Whether or not we provide the final site plan, having this site information is valuable because it can affect plan selection and design. We could tell you some real horror stories of some folks who thought otherwise (but we won’t).

A plat map of your lot shows the exact property line lengths and bearings (for example, 101.62’ N39°25’17”E). You can provide this by either faxing a legible copy, or mailing it to us. If any of the property lines are curved, the corresponding curve data will be needed. This will include the curve radius, curve length, and chord length and bearing. (This is often found in an accompanying “Curve Data Chart”.) To learn more about this, check out our Site Plan Guidelines on our

Unless the property is actually flat, the topography of the site is also very important. Slope steepness is impossible to determine visually. Slope often appears less severe than it really is. A ten or fifteen foot drop may only appear to the eye to be a few feet. For sloped lots, we prefer a professional topographical survey with contours at 1’-0” or 2’-0” intervals. Some experienced builders are able to produce an accurate topo survey as well.

When a professional topographical survey is obtained, please direct the surveyor to email us an AutoCAD file of the completed survey. Please contact us for the appropriate email address where that should be directed. Additional site information includes:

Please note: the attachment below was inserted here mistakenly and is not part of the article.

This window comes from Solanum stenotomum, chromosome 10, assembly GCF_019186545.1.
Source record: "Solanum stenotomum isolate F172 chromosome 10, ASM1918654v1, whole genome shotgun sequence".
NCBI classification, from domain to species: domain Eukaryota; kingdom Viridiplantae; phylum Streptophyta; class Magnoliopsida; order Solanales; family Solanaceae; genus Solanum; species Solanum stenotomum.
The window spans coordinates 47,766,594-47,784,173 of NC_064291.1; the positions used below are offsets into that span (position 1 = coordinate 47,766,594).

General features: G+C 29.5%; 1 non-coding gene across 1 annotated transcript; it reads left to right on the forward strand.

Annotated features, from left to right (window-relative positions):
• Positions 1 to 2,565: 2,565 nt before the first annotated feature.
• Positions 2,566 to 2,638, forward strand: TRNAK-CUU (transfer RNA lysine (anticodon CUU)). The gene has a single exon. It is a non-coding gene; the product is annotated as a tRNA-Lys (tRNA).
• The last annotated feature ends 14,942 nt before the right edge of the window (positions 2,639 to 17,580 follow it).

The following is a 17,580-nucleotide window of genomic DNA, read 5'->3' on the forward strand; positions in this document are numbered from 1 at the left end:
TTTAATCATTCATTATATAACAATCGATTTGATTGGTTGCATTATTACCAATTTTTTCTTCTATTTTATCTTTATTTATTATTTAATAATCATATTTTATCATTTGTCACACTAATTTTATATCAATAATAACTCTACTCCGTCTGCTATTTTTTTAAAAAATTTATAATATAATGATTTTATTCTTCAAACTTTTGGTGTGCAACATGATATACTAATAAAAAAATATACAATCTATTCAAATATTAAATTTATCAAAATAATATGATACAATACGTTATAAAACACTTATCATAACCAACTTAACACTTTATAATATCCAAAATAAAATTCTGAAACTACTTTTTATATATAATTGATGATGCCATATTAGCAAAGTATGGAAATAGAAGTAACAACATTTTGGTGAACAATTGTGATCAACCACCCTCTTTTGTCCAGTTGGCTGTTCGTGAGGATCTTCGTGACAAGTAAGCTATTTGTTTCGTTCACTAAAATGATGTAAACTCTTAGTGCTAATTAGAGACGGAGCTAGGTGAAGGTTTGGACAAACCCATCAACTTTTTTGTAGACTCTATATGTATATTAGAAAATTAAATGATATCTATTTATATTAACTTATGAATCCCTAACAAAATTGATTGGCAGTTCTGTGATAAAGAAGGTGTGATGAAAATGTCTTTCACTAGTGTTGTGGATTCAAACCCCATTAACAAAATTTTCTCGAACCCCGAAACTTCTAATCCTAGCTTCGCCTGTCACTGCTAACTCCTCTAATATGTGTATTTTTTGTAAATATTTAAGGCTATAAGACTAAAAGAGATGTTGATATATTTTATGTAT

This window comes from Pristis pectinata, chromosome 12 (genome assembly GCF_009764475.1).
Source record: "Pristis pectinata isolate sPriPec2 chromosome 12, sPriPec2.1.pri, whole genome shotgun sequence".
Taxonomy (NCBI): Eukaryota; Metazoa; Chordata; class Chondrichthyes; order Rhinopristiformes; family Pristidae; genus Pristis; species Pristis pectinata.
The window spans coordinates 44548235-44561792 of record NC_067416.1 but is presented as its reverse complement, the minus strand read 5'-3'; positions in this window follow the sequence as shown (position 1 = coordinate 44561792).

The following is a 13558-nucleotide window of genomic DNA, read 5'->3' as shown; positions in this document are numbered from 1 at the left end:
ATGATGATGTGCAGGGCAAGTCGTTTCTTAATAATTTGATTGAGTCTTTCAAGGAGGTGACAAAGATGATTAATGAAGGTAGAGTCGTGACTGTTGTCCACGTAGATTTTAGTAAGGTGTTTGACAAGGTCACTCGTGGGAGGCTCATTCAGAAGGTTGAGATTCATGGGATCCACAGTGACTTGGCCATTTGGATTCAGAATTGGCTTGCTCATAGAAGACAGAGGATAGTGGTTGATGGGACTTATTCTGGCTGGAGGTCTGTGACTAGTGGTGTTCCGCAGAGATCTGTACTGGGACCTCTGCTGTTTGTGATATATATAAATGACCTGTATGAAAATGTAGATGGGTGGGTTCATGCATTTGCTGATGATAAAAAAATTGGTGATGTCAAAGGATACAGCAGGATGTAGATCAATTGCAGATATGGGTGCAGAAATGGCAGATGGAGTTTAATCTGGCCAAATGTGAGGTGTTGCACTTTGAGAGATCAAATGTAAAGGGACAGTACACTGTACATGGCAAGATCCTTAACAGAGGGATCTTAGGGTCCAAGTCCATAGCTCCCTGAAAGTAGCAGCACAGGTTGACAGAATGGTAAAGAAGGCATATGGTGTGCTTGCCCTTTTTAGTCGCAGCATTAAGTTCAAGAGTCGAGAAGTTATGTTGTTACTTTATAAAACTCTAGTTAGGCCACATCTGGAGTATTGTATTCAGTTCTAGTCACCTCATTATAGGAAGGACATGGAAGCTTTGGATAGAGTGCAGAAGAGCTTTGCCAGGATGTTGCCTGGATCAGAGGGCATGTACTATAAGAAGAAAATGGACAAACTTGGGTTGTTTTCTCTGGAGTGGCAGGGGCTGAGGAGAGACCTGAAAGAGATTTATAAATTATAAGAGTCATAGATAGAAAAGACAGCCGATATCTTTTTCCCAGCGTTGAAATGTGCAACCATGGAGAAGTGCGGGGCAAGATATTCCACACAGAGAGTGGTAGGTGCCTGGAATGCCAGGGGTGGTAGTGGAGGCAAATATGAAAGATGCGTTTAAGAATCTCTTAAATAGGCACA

• Property identification: either a lot number and subdivision name or street address.
  • Zip code of the property.
  • Any additional site features that need to be considered (i.e. other structures on the site, views and vistas, trees to be preserved, mail boxes, obstructions, etc.)
  • Is a septic field required?
  • Are there any easements?
  • Is a soils report required?

We will continue this series on our plan modification process in our next newsletter. In the meantime, please do not hesitate to contact us with any questions you may have, or for assistance with plan selection. Feel free to email us at You may also contact one of our project intake specialists directly. At our Portland, Oregon office, contact Karen Dummer (503-225-9161 ext. 246).